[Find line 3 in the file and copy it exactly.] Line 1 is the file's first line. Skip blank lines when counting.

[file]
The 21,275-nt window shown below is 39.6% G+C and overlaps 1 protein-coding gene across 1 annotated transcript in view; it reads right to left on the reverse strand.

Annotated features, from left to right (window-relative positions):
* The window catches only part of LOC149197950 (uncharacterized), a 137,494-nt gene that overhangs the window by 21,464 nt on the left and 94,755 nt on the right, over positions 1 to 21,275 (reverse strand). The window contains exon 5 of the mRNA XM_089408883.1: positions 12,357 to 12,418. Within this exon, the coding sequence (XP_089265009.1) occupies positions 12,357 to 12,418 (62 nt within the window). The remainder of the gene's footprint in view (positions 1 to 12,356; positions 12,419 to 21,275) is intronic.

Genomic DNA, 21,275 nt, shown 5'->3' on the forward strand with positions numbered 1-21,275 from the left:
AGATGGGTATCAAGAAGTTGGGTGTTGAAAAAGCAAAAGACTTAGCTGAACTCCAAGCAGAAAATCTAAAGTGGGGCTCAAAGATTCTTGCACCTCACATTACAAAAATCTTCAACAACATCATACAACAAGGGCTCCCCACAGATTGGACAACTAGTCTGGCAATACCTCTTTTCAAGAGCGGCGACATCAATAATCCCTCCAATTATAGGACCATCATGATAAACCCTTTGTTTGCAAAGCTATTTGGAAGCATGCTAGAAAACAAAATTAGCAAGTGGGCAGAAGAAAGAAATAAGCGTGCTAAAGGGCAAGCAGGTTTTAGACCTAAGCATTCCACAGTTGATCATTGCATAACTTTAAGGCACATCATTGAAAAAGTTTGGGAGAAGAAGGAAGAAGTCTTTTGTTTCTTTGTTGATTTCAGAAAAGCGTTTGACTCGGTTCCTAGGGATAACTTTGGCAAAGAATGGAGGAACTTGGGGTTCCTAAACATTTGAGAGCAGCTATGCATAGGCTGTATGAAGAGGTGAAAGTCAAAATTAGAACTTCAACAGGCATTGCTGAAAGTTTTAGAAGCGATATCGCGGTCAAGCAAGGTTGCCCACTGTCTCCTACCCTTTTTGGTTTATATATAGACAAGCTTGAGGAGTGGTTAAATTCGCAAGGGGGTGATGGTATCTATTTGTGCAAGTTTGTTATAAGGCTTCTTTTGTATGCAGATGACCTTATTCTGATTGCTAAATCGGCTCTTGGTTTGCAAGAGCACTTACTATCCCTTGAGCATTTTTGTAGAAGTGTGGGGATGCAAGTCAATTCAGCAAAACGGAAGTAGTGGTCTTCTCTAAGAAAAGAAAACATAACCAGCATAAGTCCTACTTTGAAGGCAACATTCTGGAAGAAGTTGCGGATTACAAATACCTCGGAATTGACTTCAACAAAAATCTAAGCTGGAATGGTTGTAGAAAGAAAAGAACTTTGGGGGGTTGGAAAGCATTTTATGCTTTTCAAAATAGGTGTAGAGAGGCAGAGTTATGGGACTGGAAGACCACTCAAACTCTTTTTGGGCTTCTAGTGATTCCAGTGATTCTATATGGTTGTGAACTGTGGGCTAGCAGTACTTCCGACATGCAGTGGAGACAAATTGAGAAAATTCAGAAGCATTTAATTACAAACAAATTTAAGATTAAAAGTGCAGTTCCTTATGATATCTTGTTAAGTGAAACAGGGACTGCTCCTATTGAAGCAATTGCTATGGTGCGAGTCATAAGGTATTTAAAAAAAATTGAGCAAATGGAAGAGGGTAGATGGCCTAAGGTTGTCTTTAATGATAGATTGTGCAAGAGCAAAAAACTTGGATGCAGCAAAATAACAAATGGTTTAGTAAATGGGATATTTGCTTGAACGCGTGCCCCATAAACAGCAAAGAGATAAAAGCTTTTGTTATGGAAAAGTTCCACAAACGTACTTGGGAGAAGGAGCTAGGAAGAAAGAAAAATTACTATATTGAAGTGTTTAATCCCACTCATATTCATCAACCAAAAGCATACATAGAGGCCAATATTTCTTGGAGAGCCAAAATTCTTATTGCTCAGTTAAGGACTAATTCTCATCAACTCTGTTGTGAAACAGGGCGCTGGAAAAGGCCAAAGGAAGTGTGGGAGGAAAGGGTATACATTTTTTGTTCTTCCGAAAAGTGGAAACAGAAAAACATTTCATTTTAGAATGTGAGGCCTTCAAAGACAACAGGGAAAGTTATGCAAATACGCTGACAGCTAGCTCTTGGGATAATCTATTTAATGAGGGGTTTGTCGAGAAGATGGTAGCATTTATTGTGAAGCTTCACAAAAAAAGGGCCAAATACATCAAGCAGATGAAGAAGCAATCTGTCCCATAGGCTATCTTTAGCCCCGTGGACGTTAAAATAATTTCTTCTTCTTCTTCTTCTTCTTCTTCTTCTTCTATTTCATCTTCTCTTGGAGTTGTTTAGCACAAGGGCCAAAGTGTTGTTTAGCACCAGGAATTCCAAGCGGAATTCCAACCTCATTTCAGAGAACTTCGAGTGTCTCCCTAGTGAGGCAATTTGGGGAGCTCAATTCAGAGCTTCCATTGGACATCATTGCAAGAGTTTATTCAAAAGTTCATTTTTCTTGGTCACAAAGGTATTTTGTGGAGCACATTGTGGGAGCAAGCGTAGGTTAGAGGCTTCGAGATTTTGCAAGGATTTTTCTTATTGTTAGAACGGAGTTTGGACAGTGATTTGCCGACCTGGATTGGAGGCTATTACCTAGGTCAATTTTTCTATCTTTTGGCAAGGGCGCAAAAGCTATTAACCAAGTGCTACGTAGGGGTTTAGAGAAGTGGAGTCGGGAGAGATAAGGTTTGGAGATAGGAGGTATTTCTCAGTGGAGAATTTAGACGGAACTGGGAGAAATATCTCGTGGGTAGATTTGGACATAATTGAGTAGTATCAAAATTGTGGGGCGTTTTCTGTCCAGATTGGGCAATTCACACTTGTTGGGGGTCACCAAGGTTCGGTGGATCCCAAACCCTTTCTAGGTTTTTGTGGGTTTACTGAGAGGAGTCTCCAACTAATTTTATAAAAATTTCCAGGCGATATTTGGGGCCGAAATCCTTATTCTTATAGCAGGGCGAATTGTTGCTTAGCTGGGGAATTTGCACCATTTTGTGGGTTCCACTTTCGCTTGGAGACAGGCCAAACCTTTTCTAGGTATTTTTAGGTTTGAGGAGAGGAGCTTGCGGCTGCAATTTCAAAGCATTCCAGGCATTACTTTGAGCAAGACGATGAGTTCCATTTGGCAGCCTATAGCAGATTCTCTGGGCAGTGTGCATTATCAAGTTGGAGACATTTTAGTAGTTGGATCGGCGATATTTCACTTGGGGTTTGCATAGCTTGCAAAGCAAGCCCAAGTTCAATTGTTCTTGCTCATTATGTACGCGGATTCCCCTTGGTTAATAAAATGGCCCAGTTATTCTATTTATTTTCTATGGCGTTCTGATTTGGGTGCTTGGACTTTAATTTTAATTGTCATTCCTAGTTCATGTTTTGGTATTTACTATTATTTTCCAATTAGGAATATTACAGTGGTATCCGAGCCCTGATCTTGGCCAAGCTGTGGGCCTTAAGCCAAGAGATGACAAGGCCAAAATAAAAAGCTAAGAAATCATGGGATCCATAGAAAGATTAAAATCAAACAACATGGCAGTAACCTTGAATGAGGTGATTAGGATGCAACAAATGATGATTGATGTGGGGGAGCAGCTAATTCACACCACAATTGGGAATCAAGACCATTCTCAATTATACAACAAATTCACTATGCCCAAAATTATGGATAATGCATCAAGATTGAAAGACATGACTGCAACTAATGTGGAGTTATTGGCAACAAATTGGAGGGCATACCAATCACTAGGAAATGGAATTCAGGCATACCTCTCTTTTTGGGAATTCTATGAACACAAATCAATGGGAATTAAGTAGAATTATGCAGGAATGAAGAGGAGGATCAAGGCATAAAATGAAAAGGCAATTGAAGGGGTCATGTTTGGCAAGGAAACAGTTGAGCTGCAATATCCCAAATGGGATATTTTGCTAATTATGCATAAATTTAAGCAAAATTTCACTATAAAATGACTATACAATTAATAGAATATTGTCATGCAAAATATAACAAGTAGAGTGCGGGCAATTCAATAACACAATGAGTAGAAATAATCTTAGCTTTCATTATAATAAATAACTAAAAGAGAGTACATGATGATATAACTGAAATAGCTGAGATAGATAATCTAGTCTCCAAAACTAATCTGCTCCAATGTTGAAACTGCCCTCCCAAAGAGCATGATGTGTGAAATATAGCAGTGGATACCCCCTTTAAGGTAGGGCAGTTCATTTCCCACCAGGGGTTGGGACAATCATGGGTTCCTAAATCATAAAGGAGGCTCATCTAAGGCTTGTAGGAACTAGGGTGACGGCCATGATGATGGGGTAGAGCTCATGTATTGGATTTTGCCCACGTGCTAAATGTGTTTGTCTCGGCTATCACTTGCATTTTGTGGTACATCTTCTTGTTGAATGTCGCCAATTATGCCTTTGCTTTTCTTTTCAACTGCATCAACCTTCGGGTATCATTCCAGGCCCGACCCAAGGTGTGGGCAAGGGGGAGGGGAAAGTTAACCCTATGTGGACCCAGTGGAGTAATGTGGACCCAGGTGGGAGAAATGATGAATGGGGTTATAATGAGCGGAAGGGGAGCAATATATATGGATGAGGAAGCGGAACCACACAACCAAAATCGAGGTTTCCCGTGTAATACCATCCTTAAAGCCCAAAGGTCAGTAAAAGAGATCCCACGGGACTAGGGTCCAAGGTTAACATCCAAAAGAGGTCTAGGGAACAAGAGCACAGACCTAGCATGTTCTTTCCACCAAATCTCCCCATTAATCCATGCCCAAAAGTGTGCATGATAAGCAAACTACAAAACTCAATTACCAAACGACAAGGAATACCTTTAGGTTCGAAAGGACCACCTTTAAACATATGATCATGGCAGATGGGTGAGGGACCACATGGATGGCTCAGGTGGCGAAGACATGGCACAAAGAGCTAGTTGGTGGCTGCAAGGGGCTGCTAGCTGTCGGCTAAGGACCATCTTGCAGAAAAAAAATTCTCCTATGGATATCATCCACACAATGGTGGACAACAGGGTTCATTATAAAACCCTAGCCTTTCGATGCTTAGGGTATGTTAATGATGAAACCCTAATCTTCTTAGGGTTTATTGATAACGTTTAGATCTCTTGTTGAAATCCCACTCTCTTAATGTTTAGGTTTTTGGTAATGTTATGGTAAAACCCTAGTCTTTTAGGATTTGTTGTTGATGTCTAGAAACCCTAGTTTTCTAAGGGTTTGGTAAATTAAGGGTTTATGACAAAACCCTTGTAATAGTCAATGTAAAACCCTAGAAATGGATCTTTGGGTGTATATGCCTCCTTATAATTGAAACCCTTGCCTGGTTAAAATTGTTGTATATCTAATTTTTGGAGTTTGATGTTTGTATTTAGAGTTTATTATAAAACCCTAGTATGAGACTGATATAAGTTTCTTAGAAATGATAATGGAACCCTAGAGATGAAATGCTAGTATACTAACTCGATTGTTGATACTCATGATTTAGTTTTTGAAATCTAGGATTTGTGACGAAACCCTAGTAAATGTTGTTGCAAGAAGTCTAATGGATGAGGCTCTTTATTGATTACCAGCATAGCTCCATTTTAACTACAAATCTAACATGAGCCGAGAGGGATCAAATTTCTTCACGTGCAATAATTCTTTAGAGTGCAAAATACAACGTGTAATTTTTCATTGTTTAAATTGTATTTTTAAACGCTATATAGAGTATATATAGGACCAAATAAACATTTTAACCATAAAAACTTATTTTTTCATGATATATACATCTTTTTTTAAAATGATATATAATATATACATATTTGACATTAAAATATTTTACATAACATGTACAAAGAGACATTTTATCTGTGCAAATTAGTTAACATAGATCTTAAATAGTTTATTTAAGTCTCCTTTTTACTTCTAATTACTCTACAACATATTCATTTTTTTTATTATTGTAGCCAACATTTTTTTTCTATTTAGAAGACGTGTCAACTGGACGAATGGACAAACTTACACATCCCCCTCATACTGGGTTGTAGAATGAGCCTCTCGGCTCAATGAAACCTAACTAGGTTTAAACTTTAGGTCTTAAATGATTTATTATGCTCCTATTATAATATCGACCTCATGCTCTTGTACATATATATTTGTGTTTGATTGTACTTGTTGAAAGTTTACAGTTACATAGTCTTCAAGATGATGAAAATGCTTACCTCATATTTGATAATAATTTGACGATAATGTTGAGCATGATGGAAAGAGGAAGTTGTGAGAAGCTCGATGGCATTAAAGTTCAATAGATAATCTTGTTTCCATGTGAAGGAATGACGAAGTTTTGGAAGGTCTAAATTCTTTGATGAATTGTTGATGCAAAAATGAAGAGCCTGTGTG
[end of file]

* The window catches only part of LOC149197950 (uncharacterized), a 137,494-nt gene that overhangs the window by 21,464 nt on the left and 94,755 nt on the right, over positions 1 to 21,275 (reverse strand). The window contains exon 5 of the mRNA XM_089408883.1: positions 12,357 to 12,418. Within this exon, the coding sequence (XP_089265009.1) occupies positions 12,357 to 12,418 (62 nt within the window). The remainder of the gene's footprint in view (positions 1 to 12,356; positions 12,419 to 21,275) is intronic.